Aliens and Strangers in the World – 1 Peter 2:11

Jim Elliott and his missionary colleagues loved the Auca Indians. For several years they prayed for and sought every opportunity to reach this violent group of South American natives who were known to be hostile toward outsiders. They air-dropped gifts to the Aucas, and did everything in their power to show their friendly intentions. After a few peaceful encounters, the Auca turned on the missionaries and killed them all. Why? Why show hostility to someone who has shown you only love and grace?

C.S. Lewis authored a theological science fiction series called the Space Trilogy. It follows the adventures of Dr. Ransom as he encounters alien beings on neigboring planets. In one of these stories Ransom is carried to Mars where he encounters huge, monstrous looking creatures coming toward him. He assumes the creatures are hostile and that they want to eat him! What he didn’t know was that they had friendly intentions and actually wanted to help him. He ran in terror and almost died in his own irrational fear of these beings. They were creatures that had never fallen into sin and, consequently, were unimaginably righteous. But Ransom could only fear them; he could not understand them.

True righteousness is often incomprehensible to those who have never experienced a saving relationship with Jesus Christ. Have you ever had a conversation with a non-Christian who simply could not understand what you were talking about when you discussed the things of God? Our convictions and beliefs seem puzzling to outsiders who may be hostile or even fearful.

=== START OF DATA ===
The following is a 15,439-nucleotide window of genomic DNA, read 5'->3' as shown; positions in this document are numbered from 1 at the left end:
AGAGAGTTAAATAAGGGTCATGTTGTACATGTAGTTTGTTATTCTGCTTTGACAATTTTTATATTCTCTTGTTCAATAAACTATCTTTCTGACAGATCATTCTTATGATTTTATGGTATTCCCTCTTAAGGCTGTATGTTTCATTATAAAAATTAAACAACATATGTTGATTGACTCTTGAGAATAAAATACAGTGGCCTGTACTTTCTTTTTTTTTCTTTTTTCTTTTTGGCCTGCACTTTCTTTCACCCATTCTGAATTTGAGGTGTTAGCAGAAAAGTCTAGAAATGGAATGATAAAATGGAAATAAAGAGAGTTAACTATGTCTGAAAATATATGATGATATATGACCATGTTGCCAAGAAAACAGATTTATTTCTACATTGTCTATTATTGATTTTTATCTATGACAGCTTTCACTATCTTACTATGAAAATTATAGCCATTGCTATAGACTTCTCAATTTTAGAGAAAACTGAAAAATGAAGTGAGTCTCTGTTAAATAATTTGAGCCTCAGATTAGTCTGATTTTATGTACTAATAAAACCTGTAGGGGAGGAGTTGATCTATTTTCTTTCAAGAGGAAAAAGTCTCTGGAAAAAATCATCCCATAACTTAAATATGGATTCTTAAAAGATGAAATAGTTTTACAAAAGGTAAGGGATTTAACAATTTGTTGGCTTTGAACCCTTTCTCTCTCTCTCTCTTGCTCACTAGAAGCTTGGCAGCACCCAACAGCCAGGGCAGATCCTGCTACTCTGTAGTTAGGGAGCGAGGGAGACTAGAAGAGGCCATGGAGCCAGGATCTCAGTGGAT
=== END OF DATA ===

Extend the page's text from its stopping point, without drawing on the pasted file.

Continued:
It is strange to say, but what comes most naturally to us as human beings is to be attracted by evil and repulsed by true holiness. What is it that makes us want to watch things on television that we know we shouldn’t view? Why does a lively and interesting conversation with a stranger come to a screeching halt the moment I answer the question, “What do you do for a living?” Why do people usually find movie villians to be far more interesting and compelling than movie heroes? (Let’s face it, Darth Vader is a lot more fun to watch than Luke Skywalker!). Why is Milton’s Paradise Lost a classic, while Paradise Regained is a sleeper?

The answer is that we live in a sinful and fallen world in which we who have received Christ’s righteousness and who seek to live differently are aliens and strangers in a strange land. We are like Lewis’s friendly giants. People are frightened and some are even repulsed by our commitment to Jesus, righteous living, and the Bible. Don’t be surprised when people show it, love them, pray for them, and continue to walk in obedience. Also, don’t be surprised at your own propensity to be lured toward the dark side. Pray earnestly every day that God will “lead us not into temptation.”